Creative ways to commute to work

Water taxiWhen I was young, I loved watching “The Jetsons.” I thought that when I grew up, maybe I’d live in a place like Orbit City, have a talking robot and take flying cars to work every day.
Unfortunately, flying  automobiles don’t yet exist, which is too bad since they’d come in handy during the daily, often grueling, commute to the office. Yet even without air travel as an option, there are a lot of different ways to get to work these days, beyond sitting on a cramped bus or driving alone in bumper-to-bumper traffic.
If you’re like me and you’re sick of your daily commute, consider exploring some of the newer or more creative ways to get to work:

Water taxi/ferry
Water is known to have a calming effect, and who wouldn’t want to feel more relaxed and at ease heading into a potentially stressful day of work? For workers living near lakes or rivers, water taxis or ferries are a great option for their daily commute. Cities across the country, including Chicago, New York, Boston and Seattle, offer shuttle service to workers looking for an alternate, and more enjoyable, way to start and finish their day. Some even operate like a tour, so you can get a little history and culture while you’re on the ride. Depending on the city, the service may be seasonal, so be sure to check schedules and availability.

Technology-driven rides
Considering you can use your smartphone to do almost anything these days, it only makes sense that you’d be able to get a ride to work with just a few taps of your finger. Services such as Uber, Taxi Magic and HAILO have cropped up in cities across the U.S., offering apps where people can quickly book a taxi. This beats waiting in long lines at a taxi stand or jumping in front of someone on the street to grab that coveted cab so you’re not late for work. Plus, you store your credit card information in the app, so once your ride is over, all you have to do is say “Thank you” and get out, without worrying about breaking a $20. Plus some of these services allow you to rate your driver, helping to ensure you have a satisfactory experience each time you ride.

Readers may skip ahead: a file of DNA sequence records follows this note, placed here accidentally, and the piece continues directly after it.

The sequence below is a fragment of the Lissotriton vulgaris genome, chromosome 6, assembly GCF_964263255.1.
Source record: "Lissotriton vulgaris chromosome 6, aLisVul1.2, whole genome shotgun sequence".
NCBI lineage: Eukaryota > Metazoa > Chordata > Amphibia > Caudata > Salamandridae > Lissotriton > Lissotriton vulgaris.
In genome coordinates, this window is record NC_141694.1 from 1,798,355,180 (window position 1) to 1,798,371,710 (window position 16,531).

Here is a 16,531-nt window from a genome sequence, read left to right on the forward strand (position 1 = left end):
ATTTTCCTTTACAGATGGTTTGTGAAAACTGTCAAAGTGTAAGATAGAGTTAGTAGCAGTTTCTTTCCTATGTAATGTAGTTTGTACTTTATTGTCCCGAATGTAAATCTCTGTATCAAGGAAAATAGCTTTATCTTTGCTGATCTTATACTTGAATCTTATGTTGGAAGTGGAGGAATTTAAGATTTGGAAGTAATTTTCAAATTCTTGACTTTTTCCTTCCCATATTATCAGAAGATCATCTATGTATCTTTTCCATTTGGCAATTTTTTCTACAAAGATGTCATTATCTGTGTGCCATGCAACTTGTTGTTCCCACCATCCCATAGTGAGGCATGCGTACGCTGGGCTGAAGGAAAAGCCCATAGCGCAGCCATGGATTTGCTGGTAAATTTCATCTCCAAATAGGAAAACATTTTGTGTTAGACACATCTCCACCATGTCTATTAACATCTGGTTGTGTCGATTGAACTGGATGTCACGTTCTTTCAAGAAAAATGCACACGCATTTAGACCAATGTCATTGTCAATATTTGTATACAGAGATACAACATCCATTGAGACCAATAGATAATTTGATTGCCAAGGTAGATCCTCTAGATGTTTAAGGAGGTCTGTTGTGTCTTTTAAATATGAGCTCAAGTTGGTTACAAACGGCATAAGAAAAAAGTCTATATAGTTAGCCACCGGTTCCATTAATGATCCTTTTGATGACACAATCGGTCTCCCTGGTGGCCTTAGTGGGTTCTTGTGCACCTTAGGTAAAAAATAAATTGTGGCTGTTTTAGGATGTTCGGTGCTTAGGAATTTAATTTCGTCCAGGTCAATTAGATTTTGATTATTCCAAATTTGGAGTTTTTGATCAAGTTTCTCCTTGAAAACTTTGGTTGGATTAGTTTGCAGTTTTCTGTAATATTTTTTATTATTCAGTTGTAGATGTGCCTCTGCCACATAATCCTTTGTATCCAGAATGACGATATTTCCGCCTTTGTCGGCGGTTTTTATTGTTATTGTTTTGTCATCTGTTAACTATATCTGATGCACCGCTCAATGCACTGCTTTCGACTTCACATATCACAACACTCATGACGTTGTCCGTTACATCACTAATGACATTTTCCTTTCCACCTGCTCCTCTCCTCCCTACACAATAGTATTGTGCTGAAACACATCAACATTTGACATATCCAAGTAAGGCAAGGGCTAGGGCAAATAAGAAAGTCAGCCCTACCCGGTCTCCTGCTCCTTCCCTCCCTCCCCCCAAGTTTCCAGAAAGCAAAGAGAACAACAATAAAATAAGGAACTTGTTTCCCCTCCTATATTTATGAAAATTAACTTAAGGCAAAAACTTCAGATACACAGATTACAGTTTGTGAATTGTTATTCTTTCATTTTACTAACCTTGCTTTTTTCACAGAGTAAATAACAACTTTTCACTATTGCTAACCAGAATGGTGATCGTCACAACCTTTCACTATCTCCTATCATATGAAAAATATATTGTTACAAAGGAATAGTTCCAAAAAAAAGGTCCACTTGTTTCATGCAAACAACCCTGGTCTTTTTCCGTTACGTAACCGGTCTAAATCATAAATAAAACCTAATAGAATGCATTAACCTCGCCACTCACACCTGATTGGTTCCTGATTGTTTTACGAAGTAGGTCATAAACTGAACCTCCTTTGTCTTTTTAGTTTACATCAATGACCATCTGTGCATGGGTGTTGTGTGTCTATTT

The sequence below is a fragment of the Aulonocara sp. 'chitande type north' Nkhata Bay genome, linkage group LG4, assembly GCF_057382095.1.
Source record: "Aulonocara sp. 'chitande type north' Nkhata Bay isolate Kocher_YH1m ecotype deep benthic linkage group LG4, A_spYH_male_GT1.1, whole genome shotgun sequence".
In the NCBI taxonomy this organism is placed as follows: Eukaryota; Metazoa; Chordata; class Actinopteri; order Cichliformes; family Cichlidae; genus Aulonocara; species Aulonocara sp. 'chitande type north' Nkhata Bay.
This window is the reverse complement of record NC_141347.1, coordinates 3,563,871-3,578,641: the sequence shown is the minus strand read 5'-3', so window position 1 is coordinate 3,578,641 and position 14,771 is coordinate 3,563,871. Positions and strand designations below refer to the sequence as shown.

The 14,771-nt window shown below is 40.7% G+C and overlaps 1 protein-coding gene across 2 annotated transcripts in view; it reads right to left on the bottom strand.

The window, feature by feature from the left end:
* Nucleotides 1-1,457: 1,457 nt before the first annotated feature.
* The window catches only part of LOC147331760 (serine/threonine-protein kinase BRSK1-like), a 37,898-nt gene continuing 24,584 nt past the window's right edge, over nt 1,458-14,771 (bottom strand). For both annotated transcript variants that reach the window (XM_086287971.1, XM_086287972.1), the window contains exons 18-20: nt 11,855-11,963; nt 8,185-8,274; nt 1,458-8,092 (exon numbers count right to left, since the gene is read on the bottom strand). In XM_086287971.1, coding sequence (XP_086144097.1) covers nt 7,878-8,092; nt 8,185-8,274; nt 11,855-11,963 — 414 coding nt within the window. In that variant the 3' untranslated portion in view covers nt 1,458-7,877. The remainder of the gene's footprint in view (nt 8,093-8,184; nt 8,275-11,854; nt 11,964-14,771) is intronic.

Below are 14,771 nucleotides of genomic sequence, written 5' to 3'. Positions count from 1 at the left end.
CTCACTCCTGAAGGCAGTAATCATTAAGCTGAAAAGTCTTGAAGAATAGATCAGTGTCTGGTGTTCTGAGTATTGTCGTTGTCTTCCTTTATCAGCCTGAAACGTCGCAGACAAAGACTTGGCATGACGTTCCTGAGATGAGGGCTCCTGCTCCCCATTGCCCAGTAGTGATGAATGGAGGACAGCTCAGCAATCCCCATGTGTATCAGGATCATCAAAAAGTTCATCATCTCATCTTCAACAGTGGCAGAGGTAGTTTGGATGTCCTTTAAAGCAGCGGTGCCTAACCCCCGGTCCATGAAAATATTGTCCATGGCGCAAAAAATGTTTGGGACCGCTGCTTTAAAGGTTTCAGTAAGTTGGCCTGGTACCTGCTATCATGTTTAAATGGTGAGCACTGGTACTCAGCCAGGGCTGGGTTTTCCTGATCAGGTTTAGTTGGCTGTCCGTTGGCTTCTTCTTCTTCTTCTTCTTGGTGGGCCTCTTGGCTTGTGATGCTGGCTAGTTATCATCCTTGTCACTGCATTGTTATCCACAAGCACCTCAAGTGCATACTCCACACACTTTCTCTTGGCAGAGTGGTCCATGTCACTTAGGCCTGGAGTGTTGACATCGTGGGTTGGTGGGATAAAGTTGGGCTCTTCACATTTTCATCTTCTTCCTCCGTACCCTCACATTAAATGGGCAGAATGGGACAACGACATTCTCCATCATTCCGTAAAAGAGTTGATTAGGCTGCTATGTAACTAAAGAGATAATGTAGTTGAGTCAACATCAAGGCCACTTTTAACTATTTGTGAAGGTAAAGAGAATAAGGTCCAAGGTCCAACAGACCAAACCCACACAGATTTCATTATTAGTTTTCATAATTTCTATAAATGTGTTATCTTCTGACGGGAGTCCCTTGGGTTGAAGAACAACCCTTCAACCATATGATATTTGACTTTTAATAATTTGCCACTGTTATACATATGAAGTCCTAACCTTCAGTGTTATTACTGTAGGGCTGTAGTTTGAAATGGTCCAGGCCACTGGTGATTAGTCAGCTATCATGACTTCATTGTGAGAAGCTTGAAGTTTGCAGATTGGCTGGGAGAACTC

Social rides
On days when the weather is crappy, the buses and trains are packed and there’s not a taxi in sight, you probably wish it was acceptable, or safe, to hitchhike. The transportation network Lyft is basically like hitchhiking, but without having to stick out your thumb — or jeopardize your safety. Instead of using taxis, Lyft employs regular people with cars who want to make some extra cash. Riders can book a ride through Lyft’s app, and they’ll get picked up by a friendly — and thoroughly vetted — driver. The idea of the service is to make the ride more social; they encourage you to sit in the front seat and make a “new friend” while you’re on the way to work or wherever your destination may be.

City bikes
A lot of cities are making their roads more bike-friendly, and with that, they’re offering residents the chance to ride bikes without having to own one. Bike-sharing programs such as Citi Bike in New York, Divvy in Chicago and Capital Bikeshare in Washington, D.C. have stations set up across the city so it’s easy to pick up and drop off bikes at your starting point and destination. The purpose of these bikes isn’t to take long-distance, leisurely rides; it’s to help commuters get from one place to another — thus why they’re ideal for workers heading to the office. As a bonus, you get some fresh air and exercise while you’re at it.
So the next time you get that feeling of dread as you start your daily commute, skip the train and opt for a more fun and creative way to get to the office.

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